1850: a worthy ancestor of the trolls
This article is a short study of a stampless letter whose content suggests that trolls have always existed.
1 – Analysis of the cover
2 – Content of the letter
3 – Research in official documents of the time
4 – Assumptions
1 – Analysis of the cover
This letter was written in the vicinity of Wittes, a small town in the postal district of Aire-sur-la-Lys located in the North of France. This is the deep countryside of Pas-de-Calais (French "département"). The letter is written in French.
|Wittes and Aire(-sur-la-Lys).|
It is a postage due letter for the same postal district which was posted in the post office of Aire-sur-la-Lys. The post office worked on Sundays at the time, so it took charge of it on July 21, 1850 and affixed its circular date stamp (CDS) type 15 (mark 1 on the photo). A postman took care of transporting it to its recipient to claim the decime (ten centimes) of postage.
|The stampless cover.|
The postmark CL (2) stands for Correspondance Locale (Local Correspondence) and that "I" (3) indicates the amount of the tax of 1 decime to which it is subject. This is the rate applied for local letters since the law of 1829.
The recipient is a farmer, it is indicated in the address, his name is Louis Laigle (4).
Note: in July 1850, the French stamp Ceres Y&T #1, Sc. #1, bister 10 centimes doesn’t yet exist. It will be created especially for local correspondence two months later in September 1850.This is the beginning of the use of stamps in France and few people use them. The postal reform, the creation of the 1st French stamp is still recent, on January 1, 1849. Over time and as tariff changes favor the use of postage paid and therefore the stamp, the trend will be reversed.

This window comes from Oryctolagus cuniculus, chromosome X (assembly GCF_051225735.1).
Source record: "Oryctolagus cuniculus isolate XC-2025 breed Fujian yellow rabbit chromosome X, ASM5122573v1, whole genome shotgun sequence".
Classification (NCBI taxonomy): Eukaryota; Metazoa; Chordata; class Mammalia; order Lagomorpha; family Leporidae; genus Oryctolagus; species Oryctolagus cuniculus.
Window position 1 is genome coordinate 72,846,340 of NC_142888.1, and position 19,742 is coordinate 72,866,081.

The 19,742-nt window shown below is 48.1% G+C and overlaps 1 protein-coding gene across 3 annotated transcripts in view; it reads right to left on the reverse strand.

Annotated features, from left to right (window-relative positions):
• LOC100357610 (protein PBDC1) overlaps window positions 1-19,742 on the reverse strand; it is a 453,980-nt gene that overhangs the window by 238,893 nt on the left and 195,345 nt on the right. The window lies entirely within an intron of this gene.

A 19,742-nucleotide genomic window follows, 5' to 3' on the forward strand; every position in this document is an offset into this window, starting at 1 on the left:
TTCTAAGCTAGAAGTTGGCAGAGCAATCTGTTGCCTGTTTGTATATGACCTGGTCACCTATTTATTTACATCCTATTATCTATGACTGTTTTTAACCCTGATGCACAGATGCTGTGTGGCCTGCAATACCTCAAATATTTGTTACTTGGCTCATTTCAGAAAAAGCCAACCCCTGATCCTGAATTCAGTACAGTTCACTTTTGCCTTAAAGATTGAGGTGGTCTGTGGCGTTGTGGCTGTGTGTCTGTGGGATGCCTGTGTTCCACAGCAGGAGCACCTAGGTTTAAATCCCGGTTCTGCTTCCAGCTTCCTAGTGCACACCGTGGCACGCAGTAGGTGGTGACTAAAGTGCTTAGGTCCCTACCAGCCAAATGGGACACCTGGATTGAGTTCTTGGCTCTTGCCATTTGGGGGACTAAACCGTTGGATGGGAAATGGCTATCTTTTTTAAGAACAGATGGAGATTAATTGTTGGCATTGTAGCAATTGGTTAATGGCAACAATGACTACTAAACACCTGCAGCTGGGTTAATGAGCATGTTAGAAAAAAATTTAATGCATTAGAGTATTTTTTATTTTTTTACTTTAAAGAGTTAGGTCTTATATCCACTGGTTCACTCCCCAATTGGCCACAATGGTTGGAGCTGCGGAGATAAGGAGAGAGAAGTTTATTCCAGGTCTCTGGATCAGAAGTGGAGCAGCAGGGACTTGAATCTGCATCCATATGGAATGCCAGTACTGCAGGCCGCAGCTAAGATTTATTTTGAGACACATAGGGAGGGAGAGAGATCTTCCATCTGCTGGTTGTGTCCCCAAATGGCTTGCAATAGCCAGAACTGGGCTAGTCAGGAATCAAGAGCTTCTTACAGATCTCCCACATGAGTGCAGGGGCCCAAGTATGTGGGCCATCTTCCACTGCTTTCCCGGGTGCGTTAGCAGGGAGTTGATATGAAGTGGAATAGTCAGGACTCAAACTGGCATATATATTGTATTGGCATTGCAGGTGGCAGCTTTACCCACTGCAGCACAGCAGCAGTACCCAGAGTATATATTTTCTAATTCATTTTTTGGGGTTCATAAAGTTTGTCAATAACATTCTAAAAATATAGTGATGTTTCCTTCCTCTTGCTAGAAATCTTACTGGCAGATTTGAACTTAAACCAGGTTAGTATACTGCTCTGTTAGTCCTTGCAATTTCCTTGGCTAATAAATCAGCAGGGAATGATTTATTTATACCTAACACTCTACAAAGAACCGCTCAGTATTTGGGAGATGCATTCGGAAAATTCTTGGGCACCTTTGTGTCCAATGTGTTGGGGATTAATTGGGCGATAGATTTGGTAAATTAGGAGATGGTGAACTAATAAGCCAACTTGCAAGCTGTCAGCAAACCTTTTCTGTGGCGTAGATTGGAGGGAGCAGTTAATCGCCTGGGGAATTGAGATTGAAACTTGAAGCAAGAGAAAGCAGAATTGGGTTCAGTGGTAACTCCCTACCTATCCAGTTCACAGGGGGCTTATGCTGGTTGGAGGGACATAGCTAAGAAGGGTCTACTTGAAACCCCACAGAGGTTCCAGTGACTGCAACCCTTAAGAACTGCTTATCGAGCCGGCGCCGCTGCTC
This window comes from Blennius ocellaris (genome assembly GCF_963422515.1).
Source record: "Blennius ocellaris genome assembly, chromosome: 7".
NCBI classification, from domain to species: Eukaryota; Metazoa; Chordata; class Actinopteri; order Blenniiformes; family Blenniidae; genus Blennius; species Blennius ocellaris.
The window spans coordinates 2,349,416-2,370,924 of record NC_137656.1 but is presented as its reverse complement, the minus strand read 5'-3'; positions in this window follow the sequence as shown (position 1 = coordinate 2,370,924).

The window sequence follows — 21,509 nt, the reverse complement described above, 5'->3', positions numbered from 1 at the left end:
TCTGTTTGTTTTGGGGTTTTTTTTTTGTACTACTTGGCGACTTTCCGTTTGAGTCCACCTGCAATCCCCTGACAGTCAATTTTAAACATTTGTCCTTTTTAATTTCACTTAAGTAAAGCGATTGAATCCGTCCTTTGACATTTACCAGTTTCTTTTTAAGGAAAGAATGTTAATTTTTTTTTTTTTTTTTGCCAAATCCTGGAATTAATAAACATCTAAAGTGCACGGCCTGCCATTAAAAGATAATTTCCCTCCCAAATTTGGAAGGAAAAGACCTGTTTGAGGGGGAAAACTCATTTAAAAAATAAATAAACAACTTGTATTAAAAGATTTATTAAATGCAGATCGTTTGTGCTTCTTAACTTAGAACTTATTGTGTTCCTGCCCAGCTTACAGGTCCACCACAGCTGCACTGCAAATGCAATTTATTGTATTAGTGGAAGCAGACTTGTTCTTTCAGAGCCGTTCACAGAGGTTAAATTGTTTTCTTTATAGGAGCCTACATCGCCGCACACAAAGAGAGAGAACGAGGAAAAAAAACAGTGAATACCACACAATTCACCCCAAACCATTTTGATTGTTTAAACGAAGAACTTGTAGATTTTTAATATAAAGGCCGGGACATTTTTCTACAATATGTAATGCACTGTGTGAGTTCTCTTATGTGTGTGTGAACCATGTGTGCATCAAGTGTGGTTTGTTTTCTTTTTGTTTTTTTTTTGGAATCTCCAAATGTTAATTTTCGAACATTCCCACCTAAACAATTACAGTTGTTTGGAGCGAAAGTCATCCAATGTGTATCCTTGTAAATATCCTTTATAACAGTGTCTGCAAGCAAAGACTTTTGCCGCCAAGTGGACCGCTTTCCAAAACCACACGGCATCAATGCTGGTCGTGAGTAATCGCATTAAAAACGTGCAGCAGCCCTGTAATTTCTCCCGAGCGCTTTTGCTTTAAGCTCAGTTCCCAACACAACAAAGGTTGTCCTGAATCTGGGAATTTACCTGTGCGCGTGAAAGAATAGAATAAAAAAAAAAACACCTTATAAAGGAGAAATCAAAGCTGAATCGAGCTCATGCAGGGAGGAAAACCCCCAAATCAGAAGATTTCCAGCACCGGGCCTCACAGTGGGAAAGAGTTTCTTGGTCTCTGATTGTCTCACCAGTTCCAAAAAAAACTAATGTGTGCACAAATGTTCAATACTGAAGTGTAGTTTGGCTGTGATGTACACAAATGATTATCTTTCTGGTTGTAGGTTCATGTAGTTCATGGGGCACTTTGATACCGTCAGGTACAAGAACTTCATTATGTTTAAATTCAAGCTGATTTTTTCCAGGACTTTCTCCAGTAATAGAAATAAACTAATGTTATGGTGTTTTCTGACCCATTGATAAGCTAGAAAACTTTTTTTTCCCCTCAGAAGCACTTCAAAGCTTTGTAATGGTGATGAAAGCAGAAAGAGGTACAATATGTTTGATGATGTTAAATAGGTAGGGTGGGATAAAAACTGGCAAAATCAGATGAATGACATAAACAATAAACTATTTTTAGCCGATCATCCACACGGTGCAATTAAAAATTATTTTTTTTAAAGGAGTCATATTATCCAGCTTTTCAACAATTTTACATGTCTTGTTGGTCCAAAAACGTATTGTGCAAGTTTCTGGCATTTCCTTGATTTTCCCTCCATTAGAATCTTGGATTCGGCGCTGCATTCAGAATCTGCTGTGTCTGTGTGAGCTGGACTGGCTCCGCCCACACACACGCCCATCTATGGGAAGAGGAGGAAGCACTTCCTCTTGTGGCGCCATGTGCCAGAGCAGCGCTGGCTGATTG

Today, social networks are frequented by a very heterogeneous population, including a population called trolls, that is to say stupid and wicked individuals, often abusive and anonymous. This letter was written by a kind of 19th century troll who could well be the worthy ancestor of those of today.
The sender of the letter and its addressee are close in distance to each other. It's curious to write a letter for such a close recipient, it may indicate that whoever wrote it had less than laudable intentions, and indeed...
The letter is written in a French far from the classic Parisian canons of the 19th century, the syntax is bad as is the writing, some words can’t be deciphered.
This letter is ironically titled "faire-part" (announcement) in reference to the marriage the letter is about.
The redactor comments in unflattering terms on the marriage of Réant and Mouflin, whose families he doesn’t seem to appreciate.
|The letter in its entirety.|
- the bride of "the most famous whore" (ref. A) ;
- the "biggest thief" for the groom (B).
- their fathers aren’t left out, since one is an “assassin” (C) and the other “the most famous robber in the department” (D). Just that...
He ends his letter by writing that both bride and groom can only frighten the administration, if we extrapolate his words, it is the alliance of evil with evil...
The letter is signed but the signature is indecipherable, it is surely a pseudonym.
Was there a marriage in this town between the 2 people mentioned in the letter?
After some research, like a genealogist, I found in the marriage registers of Wittes something which corresponds exactly to the names of the letter and the date.
They are Louis Lucien Mouflin, born April 25, 1819 and Justine Flore Réant born July 17, 1826.
|July 17, 1850 : extract from marriage registers of Wittes.|
I’m far from having unlocked all the secrets of this letter, it is what makes its charm too. Questions will therefore remain unanswered because I haven’t found any connection with any assassin or assassination in 1815, nor any relationship with the recipient.
4 – Assumptions
A few hypotheses among many others…
The recipient, Mr. Laigle had, in addition to being a farmer, perhaps responsibilities in the local administration. The writer of the letter by defaming these 2 families wanted to sully their reputation with the local authorities and thus satisfy a revenge whose causes will remain unknown.
The descendants of the Réant and Mouflin families may discover this dirty story. I hope they don't blame me for exhuming such bad thoughts with this article.
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